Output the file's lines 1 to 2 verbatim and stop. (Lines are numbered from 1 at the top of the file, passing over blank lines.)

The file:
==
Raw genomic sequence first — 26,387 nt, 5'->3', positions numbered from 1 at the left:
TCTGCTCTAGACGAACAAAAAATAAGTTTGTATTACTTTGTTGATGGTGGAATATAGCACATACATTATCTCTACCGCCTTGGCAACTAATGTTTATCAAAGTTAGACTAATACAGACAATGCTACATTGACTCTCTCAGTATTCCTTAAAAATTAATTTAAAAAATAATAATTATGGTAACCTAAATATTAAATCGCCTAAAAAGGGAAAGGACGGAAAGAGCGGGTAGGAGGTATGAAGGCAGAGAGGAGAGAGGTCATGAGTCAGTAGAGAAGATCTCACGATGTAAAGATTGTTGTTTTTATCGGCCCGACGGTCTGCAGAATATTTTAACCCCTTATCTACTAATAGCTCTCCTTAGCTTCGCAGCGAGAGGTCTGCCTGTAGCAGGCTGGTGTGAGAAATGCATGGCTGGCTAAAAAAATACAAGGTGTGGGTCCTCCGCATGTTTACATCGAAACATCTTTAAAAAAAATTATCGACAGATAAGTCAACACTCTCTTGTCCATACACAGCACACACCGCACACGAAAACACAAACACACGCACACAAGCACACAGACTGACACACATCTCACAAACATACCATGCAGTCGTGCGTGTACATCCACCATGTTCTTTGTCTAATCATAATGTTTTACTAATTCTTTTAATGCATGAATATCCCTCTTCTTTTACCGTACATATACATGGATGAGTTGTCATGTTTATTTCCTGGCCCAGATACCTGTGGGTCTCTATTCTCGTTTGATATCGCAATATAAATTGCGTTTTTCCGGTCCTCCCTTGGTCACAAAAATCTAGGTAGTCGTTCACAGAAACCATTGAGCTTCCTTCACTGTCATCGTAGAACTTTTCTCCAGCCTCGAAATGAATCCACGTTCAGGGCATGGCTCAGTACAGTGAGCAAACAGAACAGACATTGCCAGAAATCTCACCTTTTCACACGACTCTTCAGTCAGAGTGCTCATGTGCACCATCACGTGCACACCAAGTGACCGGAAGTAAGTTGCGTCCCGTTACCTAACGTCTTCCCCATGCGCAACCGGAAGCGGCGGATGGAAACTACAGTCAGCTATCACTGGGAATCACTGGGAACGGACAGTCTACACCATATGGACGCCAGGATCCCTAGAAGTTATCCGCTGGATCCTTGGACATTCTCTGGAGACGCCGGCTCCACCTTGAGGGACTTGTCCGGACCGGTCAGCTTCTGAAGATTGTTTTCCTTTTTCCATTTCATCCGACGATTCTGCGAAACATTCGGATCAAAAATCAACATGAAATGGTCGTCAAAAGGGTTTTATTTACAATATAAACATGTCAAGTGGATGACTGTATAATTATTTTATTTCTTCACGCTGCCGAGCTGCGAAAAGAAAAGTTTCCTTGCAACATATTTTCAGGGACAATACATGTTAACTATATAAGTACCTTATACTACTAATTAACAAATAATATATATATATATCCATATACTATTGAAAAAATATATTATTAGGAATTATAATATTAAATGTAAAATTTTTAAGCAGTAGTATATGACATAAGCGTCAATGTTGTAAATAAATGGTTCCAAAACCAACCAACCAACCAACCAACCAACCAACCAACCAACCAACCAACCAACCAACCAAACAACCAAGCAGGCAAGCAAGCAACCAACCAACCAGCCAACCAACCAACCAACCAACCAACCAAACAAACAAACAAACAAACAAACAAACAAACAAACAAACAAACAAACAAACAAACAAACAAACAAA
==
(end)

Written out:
Raw genomic sequence first — 26,387 nt, 5'->3', positions numbered from 1 at the left:
TCTGCTCTAGACGAACAAAAAATAAGTTTGTATTACTTTGTTGATGGTGGAATATAGCACATACATTATCTCTACCGCCTTGGCAACTAATGTTTATCAAAGTTAGACTAATACAGACAATGCTACATTGACTCTCTCAGTATTCCTTAAAAATTAATTTAAAAAATAATAATTATGGTAACCTAAATATTAAATCGCCTAAAAAGGGAAAGGACGGAAAGAGCGGGTAGGAGGTATGAAGGCAGAGAGGAGAGAGGTCATGAGTCAGTAGAGAAGATCTCACGATGTAAAGATTGTTGTTTTTATCGGCCCGACGGTCTGCAGAATATTTTAACCCCTTATCTACTAATAGCTCTCCTTAGCTTCGCAGCGAGAGGTCTGCCTGTAGCAGGCTGGTGTGAGAAATGCATGGCTGGCTAAAAAAATACAAGGTGTGGGTCCTCCGCATGTTTACATCGAAACATCTTTAAAAAAAATTATCGACAGATAAGTCAACACTCTCTTGTCCATACACAGCACACACCGCACACGAAAACACAAACACACGCACACAAGCACACAGACTGACACACATCTCACAAACATACCATGCAGTCGTGCGTGTACATCCACCATGTTCTTTGTCTAATCATAATGTTTTACTAATTCTTTTAATGCATGAATATCCCTCTTCTTTTACCGTACATATACATGGATGAGTTGTCATGTTTATTTCCTGGCCCAGATACCTGTGGGTCTCTATTCTCGTTTGATATCGCAATATAAATTGCGTTTTTCCGGTCCTCCCTTGGTCACAAAAATCTAGGTAGTCGTTCACAGAAACCATTGAGCTTCCTTCACTGTCATCGTAGAACTTTTCTCCAGCCTCGAAATGAATCCACGTTCAGGGCATGGCTCAGTACAGTGAGCAAACAGAACAGACATTGCCAGAAATCTCACCTTTTCACACGACTCTTCAGTCAGAGTGCTCATGTGCACCATCACGTGCACACCAAGTGACCGGAAGTAAGTTGCGTCCCGTTACCTAACGTCTTCCCCATGCGCAACCGGAAGCGGCGGATGGAAACTACAGTCAGCTATCACTGGGAATCACTGGGAACGGACAGTCTACACCATATGGACGCCAGGATCCCTAGAAGTTATCCGCTGGATCCTTGGACATTCTCTGGAGACGCCGGCTCCACCTTGAGGGACTTGTCCGGACCGGTCAGCTTCTGAAGATTGTTTTCCTTTTTCCATTTCATCCGACGATTCTGCGAAACATTCGGATCAAAAATCAACATGAAATGGTCGTCAAAAGGGTTTTATTTACAATATAAACATGTCAAGTGGATGACTGTATAATTATTTTATTTCTTCACGCTGCCGAGCTGCGAAAAGAAAAGTTTCCTTGCAACATATTTTCAGGGACAATACATGTTAACTATATAAGTACCTTATACTACTAATTAACAAATAATATATATATATATCCATATACTATTGAAAAAATATATTATTAGGAATTATAATATTAAATGTAAAATTTTTAAGCAGTAGTATATGACATAAGCGTCAATGTTGTAAATAAATGGTTCCAAAACCAACCAACCAACCAACCAACCAACCAACCAACCAACCAACCAACCAACCAACCAAACAACCAAGCAGGCAAGCAAGCAACCAACCAACCAGCCAACCAACCAACCAACCAACCAACCAAACAAACAAACAAACAAACAAACAAACAAACAAACAAACAAACAAACAAACAAACAAACAAACAAA